After standing tall for 67 years — since the station they served was built — three towers at WXLW(AM) in Indianapolis have been removed. Two are to be replaced with new cellular towers while a single new AM stick will now serve the station.
A decision to reconfigure the AM array from 5 kW directional (picture, right) to 1 kW non-directional came after test broadcasts indicated it could still effectively serve its primary target audience in the north section of Indianapolis, according to Ron Crider, director of engineering at Pilgrim Communications, which owns WXLW under the name Creative Data Management and has carried out several such conversions at other stations. WXLW airs at 950 kHz.
The new cell structures, made by Sabre Towers, will be delivered and installed before the end of the year. The first, a 150-foot tower with the ability to house up to four carriers, will be delivered the second week of September and is expected to be operational by the end of that month. The second will stand at 190 feet and house up to five carriers; it will be delivered in November and be operational before the end of the year. WXLW’s initial cellular client will be Verizon.
WXLW is licensed for operation on 950 kHz with a power of 5 kilowatts daytime and 0.036 kW nighttime, employing directional antenna patterns during daytime and nighttime hours (DA2-U). The station in July secured permission from the FCC for special temporary authority to operate with emergency antenna facilities, saying an inspection had determined that its towers were no longer safe and needed to be demolished. It’s now under an STA for daytime power at 1,000 watts and nighttime of 12 watts, that runs to January 2016.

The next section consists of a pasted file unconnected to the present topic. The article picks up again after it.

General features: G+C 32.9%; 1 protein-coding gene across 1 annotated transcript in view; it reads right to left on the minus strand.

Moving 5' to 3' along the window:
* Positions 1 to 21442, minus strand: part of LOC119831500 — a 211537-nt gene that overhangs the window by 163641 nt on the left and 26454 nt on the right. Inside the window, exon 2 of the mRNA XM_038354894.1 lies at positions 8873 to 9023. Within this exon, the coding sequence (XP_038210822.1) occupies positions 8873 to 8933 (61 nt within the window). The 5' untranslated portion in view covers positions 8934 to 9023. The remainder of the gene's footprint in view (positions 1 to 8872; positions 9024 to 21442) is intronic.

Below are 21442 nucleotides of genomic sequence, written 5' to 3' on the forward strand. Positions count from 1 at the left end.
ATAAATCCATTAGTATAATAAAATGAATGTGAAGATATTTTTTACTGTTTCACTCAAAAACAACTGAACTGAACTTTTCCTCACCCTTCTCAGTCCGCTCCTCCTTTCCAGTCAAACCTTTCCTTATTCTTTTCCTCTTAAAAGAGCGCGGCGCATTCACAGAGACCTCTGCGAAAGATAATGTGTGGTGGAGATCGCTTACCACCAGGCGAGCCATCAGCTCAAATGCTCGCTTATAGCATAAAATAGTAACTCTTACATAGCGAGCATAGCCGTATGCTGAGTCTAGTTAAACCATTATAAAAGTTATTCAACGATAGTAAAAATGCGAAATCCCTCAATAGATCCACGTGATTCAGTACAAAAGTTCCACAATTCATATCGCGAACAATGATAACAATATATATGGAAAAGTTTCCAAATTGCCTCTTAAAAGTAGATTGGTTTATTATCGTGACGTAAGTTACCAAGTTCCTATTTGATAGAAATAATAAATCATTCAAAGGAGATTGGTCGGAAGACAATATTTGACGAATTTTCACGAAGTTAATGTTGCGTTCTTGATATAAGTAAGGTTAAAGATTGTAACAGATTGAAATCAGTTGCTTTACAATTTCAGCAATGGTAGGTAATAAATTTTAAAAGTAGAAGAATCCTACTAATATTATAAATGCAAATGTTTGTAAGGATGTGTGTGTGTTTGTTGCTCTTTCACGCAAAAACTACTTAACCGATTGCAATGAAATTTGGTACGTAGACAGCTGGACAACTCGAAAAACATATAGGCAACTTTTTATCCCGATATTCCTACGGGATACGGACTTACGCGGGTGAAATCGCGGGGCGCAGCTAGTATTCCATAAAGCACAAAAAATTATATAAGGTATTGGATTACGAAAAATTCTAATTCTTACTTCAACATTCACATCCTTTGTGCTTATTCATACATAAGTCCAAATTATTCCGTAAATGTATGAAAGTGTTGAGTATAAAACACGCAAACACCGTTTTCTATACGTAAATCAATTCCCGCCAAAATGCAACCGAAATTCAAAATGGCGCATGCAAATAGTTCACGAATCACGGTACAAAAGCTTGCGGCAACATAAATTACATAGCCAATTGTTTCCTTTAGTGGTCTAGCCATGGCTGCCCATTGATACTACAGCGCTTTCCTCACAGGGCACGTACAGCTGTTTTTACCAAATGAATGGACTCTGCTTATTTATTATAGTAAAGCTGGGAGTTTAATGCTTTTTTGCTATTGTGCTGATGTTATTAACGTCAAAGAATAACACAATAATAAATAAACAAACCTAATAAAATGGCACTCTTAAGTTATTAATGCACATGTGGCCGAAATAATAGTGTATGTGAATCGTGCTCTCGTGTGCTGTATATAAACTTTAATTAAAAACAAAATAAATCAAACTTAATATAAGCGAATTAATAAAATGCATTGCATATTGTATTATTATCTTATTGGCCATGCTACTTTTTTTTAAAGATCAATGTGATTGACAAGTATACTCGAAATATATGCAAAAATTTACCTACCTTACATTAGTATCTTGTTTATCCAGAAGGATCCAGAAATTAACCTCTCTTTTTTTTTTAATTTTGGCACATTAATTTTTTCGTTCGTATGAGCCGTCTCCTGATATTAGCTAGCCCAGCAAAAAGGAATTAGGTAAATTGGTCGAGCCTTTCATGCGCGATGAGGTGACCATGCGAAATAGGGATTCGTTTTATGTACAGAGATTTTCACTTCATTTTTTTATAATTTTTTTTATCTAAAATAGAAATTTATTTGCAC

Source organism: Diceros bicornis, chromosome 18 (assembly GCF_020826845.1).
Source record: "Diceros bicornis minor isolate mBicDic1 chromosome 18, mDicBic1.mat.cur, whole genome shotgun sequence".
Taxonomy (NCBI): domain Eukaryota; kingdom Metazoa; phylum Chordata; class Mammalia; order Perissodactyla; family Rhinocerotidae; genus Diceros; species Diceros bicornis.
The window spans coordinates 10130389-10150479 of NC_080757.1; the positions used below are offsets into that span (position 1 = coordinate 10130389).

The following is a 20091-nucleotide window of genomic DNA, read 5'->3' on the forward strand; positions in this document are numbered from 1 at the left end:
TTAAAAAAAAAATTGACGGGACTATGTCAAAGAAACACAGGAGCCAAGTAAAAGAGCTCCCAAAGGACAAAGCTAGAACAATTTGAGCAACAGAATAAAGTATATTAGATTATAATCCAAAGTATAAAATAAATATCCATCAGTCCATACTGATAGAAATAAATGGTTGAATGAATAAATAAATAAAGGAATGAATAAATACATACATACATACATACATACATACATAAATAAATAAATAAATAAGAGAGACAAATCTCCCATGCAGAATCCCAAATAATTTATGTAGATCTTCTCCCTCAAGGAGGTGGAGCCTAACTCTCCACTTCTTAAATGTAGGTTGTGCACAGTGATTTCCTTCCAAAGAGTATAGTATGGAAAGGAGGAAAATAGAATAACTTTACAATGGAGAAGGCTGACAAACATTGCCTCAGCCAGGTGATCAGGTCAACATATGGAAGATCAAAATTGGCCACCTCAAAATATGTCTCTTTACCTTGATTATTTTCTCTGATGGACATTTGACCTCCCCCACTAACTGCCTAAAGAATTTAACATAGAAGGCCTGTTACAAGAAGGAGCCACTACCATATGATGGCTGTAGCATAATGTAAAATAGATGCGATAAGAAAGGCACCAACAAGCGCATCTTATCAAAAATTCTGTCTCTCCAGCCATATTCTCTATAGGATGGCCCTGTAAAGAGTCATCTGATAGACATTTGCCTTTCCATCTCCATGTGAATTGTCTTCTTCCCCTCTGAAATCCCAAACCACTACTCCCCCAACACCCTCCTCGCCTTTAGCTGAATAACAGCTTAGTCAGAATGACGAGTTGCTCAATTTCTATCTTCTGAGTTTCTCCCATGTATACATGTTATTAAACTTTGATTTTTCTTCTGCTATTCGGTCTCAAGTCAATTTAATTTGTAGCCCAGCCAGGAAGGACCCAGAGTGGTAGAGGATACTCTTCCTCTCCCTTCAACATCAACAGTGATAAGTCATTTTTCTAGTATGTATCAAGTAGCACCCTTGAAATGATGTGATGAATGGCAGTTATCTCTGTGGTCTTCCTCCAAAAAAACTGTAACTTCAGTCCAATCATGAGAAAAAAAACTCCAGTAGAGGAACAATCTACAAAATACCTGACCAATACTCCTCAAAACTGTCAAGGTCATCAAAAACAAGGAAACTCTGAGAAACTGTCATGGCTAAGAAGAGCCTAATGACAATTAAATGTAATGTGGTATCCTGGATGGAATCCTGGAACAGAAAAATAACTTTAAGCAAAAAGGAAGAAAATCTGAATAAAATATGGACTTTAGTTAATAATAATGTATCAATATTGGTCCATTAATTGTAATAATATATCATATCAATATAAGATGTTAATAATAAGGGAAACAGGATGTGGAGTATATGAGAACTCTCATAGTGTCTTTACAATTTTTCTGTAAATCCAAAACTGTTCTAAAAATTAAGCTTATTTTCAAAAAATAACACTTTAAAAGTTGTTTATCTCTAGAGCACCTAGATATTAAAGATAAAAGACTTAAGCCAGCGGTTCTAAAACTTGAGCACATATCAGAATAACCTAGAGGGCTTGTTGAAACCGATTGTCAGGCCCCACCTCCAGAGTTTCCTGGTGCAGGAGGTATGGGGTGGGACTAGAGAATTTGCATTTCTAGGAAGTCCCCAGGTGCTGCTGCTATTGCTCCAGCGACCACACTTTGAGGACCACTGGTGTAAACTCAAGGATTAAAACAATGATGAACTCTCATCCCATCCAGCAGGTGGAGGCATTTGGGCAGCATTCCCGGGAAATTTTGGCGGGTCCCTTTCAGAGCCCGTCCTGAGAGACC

The original towers were built by Bethlehem Steel in 1948. World Tower will put up the new single AM stick. All three are being installed by Tower Works Inc. FCC engineering work was done by Graham Brock and legally moved through the FCC by John Trent. Ron Crider has been the concept engineer on all the Pilgrim properties for the past 20 years. A photo of the rebar for one of the new towers is shown.
Pilgrim Communications previously added cellular towers to other AM stations as well, including in Denver, Gunnison and Buena Vista, all in Colorado. While it has had success with such “scale-backs” to cellular, Crider points out that it is not a fix for everyone.
“It just so happened it worked out great for us,” said Crider. “It does require a little bit of engineering to be sure if you do a downgrade you’re not sacrificing any sales quality. But, if in fact downgrading doesn’t really affect your primary coverage area, it’s a great thing to do.”
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